photo by Alpha (CC BY-SA 2.0) modified


    Banh beo

    Steamed rice cakes

    Banh beo is a type of steam rice cake topped with dried shrimp, deep-fried pork rind, shallots, rice vinegar, and fresh herbs. It comes with a side of nuoc mam (fermented fish) dipping sauce and red chilies. 

    There are 2 variations of this local delicacy. Banh beo chen is prepared in a coin-sized ceramic saucer (you can get 5 or 6 per serving at sit-down restaurants) while the larger banh beo dia is enjoyed as a main dish.


    Banh loc goi

    Tapioca dumplings

    Banh loc goi, made with tapioca starch rather than rice flour, is filled with marinated shrimp and milled pork before it’s wrapped in oiled banana leaves and steamed until cooked. 

    To enjoy this Hue snack, simply unwrap the banana leaf and dip it in a platter of nuoc mam pha, a sauce made with vinegar, shrimp stock, fermented fish sauce, sugar, and fresh chilies.


    Bun thit nuong

    Vermicelli noodles with broiled pork

    Bun thit nuong is a hearty dish of rice vermicelli noodles with broiled pork, lettuce, cucumbers, beansprouts, pickled daikon, basil, mint, chopped peanuts, and deep-fried spring rolls.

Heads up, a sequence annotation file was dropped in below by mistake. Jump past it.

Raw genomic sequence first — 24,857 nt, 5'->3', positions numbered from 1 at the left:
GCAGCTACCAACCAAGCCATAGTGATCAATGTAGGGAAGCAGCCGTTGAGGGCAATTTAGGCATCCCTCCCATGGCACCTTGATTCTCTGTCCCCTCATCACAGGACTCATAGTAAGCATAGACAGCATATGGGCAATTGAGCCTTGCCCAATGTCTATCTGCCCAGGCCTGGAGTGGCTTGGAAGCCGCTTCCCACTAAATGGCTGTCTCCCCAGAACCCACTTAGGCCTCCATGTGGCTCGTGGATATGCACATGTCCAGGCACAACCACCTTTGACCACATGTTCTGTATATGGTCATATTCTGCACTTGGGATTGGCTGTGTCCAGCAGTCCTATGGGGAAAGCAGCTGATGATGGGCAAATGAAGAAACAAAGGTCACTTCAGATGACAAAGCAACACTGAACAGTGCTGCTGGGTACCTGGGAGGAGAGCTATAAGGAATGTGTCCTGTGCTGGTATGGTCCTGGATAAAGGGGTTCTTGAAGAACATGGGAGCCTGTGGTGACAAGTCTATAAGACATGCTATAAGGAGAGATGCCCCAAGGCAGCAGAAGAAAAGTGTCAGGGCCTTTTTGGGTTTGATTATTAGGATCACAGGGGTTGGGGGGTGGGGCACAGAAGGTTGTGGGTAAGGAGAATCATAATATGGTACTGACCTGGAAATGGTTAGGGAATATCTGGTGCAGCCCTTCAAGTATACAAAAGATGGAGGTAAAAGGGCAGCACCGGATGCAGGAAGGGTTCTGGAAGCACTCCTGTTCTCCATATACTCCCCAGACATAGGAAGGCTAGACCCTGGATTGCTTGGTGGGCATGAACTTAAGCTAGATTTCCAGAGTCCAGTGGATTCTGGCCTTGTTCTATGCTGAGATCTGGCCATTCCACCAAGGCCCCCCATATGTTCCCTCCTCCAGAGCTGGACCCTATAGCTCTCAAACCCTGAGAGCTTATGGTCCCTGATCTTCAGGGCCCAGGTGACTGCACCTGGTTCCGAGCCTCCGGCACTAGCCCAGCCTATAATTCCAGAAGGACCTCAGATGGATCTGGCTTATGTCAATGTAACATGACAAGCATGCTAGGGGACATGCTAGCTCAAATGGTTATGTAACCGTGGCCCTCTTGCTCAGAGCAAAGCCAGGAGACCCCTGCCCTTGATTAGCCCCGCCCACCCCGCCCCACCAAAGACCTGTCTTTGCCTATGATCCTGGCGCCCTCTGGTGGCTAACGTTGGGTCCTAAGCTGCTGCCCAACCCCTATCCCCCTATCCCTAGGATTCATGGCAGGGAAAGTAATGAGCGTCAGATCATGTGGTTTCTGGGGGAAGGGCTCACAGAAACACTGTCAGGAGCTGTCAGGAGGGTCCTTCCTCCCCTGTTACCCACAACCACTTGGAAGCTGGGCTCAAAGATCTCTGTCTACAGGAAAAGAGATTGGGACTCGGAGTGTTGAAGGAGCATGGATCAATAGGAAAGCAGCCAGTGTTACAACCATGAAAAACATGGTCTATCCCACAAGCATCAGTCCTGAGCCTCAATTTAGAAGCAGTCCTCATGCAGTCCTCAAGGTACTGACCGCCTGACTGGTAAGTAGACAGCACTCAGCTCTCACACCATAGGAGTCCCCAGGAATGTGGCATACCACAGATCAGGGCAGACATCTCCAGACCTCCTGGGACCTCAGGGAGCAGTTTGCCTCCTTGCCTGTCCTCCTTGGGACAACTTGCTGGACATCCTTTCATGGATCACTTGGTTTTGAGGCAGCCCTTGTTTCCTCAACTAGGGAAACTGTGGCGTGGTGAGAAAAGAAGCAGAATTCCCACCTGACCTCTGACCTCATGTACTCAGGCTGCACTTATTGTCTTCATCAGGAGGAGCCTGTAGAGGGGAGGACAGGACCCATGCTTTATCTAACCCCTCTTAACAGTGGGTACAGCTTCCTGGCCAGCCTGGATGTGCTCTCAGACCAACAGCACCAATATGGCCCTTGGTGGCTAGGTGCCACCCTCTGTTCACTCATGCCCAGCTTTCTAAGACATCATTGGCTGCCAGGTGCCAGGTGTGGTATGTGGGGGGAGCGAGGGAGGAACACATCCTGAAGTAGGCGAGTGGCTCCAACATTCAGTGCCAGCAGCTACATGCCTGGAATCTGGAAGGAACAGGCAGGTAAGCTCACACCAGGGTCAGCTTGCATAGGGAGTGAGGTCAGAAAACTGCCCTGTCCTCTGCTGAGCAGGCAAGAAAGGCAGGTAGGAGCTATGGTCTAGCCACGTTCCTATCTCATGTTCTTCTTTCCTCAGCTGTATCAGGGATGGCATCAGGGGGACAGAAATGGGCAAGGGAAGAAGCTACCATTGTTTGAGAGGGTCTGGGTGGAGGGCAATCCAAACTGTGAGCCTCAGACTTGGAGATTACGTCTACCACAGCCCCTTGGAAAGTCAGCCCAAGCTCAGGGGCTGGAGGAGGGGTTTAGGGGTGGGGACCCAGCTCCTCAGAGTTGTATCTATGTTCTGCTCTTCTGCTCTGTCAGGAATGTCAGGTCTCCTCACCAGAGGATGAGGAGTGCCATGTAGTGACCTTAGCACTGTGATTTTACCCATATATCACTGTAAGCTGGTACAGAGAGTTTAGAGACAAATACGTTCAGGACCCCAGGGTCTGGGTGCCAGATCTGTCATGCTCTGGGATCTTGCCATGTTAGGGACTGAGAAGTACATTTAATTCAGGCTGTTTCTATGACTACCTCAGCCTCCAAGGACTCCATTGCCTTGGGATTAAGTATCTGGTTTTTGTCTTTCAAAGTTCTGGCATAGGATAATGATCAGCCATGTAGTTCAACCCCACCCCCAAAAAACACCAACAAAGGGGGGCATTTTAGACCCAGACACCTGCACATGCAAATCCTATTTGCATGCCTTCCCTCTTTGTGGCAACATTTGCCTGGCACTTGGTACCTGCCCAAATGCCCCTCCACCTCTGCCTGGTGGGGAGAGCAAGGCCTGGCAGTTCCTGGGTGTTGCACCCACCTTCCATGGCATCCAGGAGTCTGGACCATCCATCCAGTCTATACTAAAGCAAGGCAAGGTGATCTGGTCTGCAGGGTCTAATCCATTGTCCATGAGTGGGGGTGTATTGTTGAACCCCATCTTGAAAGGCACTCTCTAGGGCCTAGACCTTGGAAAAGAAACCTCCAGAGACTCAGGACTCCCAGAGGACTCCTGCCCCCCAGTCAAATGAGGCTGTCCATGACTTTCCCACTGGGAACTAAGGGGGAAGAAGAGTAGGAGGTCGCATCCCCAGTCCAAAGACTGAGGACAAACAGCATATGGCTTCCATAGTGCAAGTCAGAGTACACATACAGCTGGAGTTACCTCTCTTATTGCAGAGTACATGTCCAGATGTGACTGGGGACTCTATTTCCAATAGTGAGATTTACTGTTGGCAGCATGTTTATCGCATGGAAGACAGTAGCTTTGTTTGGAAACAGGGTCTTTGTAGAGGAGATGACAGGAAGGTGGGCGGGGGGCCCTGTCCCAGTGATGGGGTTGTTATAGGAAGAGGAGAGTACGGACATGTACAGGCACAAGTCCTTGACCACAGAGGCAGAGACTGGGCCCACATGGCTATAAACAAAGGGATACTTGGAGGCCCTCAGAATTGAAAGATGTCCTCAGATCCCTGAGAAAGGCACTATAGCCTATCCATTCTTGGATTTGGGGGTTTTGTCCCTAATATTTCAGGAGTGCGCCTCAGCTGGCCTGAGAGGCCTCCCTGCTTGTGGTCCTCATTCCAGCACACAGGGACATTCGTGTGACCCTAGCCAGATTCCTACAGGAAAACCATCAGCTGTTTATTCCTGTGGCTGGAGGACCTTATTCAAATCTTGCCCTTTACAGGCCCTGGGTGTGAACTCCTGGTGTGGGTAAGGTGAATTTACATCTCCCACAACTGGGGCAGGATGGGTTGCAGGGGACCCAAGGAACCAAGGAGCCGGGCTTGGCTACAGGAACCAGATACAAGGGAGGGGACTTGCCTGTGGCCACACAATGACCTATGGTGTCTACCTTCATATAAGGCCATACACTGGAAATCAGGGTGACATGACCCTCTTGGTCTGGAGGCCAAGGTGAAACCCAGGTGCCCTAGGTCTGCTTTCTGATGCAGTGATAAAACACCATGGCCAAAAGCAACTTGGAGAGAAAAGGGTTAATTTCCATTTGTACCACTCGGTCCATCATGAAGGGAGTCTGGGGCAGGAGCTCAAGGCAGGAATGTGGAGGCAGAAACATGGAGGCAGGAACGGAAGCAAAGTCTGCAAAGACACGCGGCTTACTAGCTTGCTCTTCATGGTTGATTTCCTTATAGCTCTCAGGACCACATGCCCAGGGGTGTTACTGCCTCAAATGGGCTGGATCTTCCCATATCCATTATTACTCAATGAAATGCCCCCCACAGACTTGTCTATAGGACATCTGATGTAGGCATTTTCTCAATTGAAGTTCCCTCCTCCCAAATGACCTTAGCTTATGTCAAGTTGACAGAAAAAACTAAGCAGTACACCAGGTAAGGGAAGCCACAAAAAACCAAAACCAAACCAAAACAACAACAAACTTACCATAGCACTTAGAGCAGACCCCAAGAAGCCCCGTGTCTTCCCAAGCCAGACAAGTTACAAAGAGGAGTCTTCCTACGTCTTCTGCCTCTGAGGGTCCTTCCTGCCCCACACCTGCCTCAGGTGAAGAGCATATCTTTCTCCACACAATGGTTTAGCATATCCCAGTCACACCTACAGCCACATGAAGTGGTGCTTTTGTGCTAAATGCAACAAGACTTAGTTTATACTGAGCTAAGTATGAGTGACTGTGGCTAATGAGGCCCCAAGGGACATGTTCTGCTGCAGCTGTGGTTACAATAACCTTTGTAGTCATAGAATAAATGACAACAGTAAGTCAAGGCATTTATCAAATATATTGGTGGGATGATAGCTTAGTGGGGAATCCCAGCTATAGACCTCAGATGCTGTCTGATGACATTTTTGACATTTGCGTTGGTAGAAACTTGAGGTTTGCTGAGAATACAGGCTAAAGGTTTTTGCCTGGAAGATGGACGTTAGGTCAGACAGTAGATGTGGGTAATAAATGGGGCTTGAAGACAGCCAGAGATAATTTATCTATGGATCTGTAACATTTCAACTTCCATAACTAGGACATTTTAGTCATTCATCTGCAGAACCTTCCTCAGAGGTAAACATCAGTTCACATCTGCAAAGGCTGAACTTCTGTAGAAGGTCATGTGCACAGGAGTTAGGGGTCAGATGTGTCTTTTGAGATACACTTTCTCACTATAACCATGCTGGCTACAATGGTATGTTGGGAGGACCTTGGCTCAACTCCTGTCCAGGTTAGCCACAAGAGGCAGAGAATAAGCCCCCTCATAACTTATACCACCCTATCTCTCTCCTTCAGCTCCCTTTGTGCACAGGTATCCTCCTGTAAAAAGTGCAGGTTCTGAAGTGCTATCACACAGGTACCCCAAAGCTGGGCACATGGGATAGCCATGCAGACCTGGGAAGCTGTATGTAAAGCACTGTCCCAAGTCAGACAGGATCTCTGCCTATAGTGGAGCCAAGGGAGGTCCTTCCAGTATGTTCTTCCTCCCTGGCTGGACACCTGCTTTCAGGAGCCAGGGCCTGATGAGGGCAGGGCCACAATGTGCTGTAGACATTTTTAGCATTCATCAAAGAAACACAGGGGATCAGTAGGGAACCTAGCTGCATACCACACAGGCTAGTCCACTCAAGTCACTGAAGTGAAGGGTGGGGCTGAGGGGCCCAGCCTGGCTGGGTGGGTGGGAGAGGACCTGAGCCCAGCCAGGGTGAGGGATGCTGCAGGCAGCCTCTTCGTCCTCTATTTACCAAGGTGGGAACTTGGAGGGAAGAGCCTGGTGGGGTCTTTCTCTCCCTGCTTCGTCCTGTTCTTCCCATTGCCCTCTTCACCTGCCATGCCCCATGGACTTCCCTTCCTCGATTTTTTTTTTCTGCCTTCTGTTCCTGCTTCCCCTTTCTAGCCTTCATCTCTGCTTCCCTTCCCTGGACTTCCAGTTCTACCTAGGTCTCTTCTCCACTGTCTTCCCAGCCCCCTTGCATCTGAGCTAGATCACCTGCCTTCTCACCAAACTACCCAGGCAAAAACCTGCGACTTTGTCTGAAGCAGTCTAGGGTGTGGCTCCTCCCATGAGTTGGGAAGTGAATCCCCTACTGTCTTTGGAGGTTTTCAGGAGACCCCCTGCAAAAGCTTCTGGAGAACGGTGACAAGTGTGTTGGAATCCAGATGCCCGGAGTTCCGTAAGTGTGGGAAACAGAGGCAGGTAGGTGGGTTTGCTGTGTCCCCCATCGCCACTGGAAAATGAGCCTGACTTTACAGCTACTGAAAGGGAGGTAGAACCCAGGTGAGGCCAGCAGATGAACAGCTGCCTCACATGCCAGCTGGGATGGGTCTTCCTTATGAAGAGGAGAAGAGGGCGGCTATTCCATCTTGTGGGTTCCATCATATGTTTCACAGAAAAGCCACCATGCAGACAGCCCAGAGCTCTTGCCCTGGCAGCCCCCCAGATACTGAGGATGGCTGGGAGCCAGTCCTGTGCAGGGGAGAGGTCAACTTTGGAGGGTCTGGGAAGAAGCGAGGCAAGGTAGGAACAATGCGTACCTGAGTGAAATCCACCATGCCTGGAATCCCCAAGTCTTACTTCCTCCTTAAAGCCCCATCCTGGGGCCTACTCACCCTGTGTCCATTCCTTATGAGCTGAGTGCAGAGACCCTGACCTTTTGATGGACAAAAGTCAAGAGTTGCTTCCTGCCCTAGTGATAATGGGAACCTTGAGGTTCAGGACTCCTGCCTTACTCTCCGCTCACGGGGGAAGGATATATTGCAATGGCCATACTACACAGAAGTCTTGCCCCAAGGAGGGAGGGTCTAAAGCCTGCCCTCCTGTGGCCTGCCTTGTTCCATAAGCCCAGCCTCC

It also comes with a side of pickled carrots, fresh lettuce and fermented fish dipping sauce. Eat like the locals by pouring the sauce over the noodles for an extra kick of flavor.


    Va tron salad

    Hue fig salad

    Va tron salad was once a dish prepared exclusively for royalty in Hue. It combines boiled figs, sliced carrots, mushrooms and onions with either shrimp or shredded pork. While it’s traditionally served at family gatherings and weddings, there are plenty of Vietnamese restaurants offering this unique dish throughout the year. 

    This particular type of green fig is only available in Central Vietnam, making it a must-try for first-time visitors in Hue. Our favorite way of enjoying va tron salad is by mixing in some fermented shrimp paste, roasted sesame seeds, and fried shallots.

    photo by Ẩm Thực Đam Mê (CC BY-SA 2.0) modified


    Che hat sen

    Lotus seeds sweet soup

    Che hat sen is one of the many local desserts you can find in Hue, containing lotus seeds and green rice flakes in a sweet broth. Thanks to its cooling properties, locals often have it in the summer to combat the heat but you can enjoy this pretty much any time of the year. 

    One of the most highly recommended dessert shops in Hue is Che Hem on Hung Vuong Street, where you can get a generous portion of che hat sen for cheap.


    Banh it ram

    Fried sticky rice dumplings

    Banh it ram is a Central Vietnamese specialty that pairs steamed sticky rice dumplings with a crispy patty. Similar to a Japanese mochi but enjoyed as an appetiser instead of dessert, the dumpling is topped with a savory mix of green scallions, shrimp and pork. 

    You can get a platter of 6 dumplings at local joints at rather low prices. Expect to pay more at upscale restaurants and hotels in Hue.

    Penny Wong | Compulsive Traveler